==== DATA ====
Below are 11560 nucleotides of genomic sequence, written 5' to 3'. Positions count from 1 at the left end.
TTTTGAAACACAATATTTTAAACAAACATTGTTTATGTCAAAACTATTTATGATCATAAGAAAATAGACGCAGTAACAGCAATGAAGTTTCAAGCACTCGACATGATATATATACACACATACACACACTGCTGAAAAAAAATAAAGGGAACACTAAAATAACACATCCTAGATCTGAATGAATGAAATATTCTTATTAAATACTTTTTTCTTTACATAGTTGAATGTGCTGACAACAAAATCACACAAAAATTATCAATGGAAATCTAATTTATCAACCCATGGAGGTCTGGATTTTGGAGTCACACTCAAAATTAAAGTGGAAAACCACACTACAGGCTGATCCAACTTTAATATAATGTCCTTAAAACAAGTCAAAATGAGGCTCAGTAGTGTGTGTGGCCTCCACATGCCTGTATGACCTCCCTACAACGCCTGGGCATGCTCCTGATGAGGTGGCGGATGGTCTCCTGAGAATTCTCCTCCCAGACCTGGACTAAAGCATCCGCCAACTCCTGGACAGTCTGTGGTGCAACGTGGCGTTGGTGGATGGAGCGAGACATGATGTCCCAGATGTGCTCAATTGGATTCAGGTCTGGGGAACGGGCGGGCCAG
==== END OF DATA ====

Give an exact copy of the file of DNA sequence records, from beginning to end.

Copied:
Below are 11560 nucleotides of genomic sequence, written 5' to 3'. Positions count from 1 at the left end.
TTTTGAAACACAATATTTTAAACAAACATTGTTTATGTCAAAACTATTTATGATCATAAGAAAATAGACGCAGTAACAGCAATGAAGTTTCAAGCACTCGACATGATATATATACACACATACACACACTGCTGAAAAAAAATAAAGGGAACACTAAAATAACACATCCTAGATCTGAATGAATGAAATATTCTTATTAAATACTTTTTTCTTTACATAGTTGAATGTGCTGACAACAAAATCACACAAAAATTATCAATGGAAATCTAATTTATCAACCCATGGAGGTCTGGATTTTGGAGTCACACTCAAAATTAAAGTGGAAAACCACACTACAGGCTGATCCAACTTTAATATAATGTCCTTAAAACAAGTCAAAATGAGGCTCAGTAGTGTGTGTGGCCTCCACATGCCTGTATGACCTCCCTACAACGCCTGGGCATGCTCCTGATGAGGTGGCGGATGGTCTCCTGAGAATTCTCCTCCCAGACCTGGACTAAAGCATCCGCCAACTCCTGGACAGTCTGTGGTGCAACGTGGCGTTGGTGGATGGAGCGAGACATGATGTCCCAGATGTGCTCAATTGGATTCAGGTCTGGGGAACGGGCGGGCCAG